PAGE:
.

4) nice = run a command with modified priority

nice command is used to run the given command with its scheduling
priority adjusted. Priority range goes from -20 (highest priority)
to 19 (lowest priority).

Examples:

$ nice — Prints the current priority value.

$ nice ls — Increment the priority value of the ls command
by 10 (Default value) and run.

$ nice -n 5 ls — Increment the priority value of the ls command
by 5 and run.

# nice -n -2 ls — Decrement the priority value of the ls command by
-2 and run.

NOTE: Incrementing the priority value will reduce the priority level
and vice versa. Priority range is -20 (high) to 19 (low).

.

5) renice = renice is used to alters the scheduling priority of one or more
running processes, priority range goes from -20 (highest priority)
to 19 (lowest priority).

Examples:

$ renice +1 123 — Increment the priority value of a process, which
process ID is 123.

# renice +1 123 — Decrement the priority value of a process, which
process ID is 123. (Root only can decrement ).

$ renice +1 -p 123 -p 200 — Same as above. Here no. of process is 2.

$ renice +1 -u sbharathi — Increment the priority value of all
processes, which is owned by a user (sbharathi).

$ renice +1 -g backup — Increment the priority value of all
processes, which is owned by a group (backup).

NOTE: Incrementing the priority value will reduce the priority level
and vice versa. Priority range is -20 (high) to 19 (low).

.

6) at = schedules a command to be ran at a particular time, such as a print job late at night

Syntax
at –  executes commands at a specified time.
atq – lists the user’s pending jobs, unless the user is the superuser; in that case, everybody’s jobs are listed. The format of the output lines (one for each job) is: Job number, date, hour, job class.
atrm –  deletes jobs, identified by their job number.
batch – executes commands when system load levels permit; in other words, when the load average drops below 1.5, or the value specified in the invocation of atrun.

Examples

at -m 01:35 < atjob = Run the commands listed in the ‘atjob’ file at 1:35AM, in addition all output that is generated from job mail to the user running the task. When this command has been successfully enter you should receive a prompt similar to the below example.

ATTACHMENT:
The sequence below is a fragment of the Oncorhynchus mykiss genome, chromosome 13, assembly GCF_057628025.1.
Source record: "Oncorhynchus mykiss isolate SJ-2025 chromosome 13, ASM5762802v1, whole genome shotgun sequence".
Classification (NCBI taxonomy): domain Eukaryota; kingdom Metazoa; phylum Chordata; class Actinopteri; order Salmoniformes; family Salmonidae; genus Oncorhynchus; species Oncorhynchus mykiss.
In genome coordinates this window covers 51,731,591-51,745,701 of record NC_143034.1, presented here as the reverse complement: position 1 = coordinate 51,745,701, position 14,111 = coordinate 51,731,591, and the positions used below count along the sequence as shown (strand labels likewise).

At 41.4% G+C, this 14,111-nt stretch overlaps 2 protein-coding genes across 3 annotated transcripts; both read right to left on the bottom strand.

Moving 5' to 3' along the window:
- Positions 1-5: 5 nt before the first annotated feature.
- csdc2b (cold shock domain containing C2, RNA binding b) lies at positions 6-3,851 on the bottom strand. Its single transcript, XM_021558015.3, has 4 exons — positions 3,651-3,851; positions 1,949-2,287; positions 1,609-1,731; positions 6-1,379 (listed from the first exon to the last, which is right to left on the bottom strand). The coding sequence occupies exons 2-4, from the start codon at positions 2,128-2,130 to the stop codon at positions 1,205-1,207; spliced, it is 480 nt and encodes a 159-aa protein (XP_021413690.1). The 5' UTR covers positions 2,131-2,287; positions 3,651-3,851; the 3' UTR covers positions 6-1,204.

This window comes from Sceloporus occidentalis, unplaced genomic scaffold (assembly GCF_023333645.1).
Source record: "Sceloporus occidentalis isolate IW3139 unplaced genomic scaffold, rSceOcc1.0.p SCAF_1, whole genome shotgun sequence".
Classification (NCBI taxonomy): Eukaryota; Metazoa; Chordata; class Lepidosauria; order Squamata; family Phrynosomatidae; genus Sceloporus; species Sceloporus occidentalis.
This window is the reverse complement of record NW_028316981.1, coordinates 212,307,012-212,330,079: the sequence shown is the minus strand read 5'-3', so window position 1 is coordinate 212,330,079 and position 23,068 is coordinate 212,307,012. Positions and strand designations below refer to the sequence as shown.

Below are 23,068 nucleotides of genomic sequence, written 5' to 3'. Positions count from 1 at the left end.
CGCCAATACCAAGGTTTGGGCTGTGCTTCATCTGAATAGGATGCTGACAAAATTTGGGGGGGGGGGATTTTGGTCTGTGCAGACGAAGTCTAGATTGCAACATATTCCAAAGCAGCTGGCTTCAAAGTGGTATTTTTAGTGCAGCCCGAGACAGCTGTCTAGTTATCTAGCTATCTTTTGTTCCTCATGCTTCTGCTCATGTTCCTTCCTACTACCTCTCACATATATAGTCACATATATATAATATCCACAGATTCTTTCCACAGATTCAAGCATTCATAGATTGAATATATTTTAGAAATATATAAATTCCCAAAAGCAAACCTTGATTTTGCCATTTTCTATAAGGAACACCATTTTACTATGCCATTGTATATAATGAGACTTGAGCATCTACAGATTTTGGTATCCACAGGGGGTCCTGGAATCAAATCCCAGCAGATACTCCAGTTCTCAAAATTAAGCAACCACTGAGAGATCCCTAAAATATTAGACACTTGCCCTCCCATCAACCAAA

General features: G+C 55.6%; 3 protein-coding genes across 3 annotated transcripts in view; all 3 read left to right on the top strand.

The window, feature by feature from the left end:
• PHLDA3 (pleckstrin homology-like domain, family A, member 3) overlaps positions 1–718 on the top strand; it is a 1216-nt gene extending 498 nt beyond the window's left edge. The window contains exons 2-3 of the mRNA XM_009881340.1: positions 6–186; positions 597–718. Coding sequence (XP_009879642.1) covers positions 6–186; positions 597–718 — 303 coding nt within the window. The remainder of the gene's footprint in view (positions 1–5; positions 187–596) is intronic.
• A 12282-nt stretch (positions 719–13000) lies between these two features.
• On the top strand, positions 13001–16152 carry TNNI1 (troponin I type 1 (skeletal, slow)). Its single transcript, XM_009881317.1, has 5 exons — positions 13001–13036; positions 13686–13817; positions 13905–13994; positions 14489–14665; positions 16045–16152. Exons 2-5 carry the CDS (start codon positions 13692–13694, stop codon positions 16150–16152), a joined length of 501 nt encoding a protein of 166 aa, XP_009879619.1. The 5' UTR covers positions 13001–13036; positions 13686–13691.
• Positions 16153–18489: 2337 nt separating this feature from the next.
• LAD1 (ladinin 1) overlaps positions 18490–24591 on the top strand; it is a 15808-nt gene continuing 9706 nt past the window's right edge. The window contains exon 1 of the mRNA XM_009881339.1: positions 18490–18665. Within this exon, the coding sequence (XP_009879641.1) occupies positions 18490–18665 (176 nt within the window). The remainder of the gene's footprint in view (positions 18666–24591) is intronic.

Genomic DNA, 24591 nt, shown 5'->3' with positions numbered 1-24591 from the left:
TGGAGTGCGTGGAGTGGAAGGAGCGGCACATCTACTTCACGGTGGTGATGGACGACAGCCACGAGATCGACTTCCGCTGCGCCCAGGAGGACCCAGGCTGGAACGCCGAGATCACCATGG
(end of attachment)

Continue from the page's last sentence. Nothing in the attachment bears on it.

commands will be executed using /bin/csh
job 1072250520.a at Wed Dec 24 00:22:00 2003

at -l = This command will list each of the scheduled jobs as seen below.

1072250520.a Wed Dec 24 00:22:00 2003

at -r 1072250520.a = Deletes the job just created.

or

atrm 23 = Deletes job 23.

If you wish to create a job that is repeated you could modify the file that executes the commands with another command that recreates the job or better yet use the crontab command.

Note: Performing just the at command at the prompt will give you an error “Garbled Time”, this is a standard error message if no switch or time setting is given.

.

7) top = provide information (frequently refreshed) about the most CPU-intensive processes currently running

Description of the fields

a: PID — Process Id
The task’s unique process ID, which periodically wraps, though never restarting at zero.
b: PPID — Parent Process Pid
The process ID of a task’s parent.
c: RUSER — Real User Name
The real user name of the task’s owner.
d: UID — User Id
The effective user ID of the task’s owner.
e: USER — User Name
The effective user name of the task’s owner.
f: GROUP — Group Name
The effective group name of the task’s owner.
g: TTY — Controlling Tty
The name of the controlling terminal. This is usually the device (serial port, pty, etc.) from which the process was started, and which it uses for input or output. However, a task need not be associated with a terminal, in which case you’ll see ‘?’ displayed.
h: PR — Priority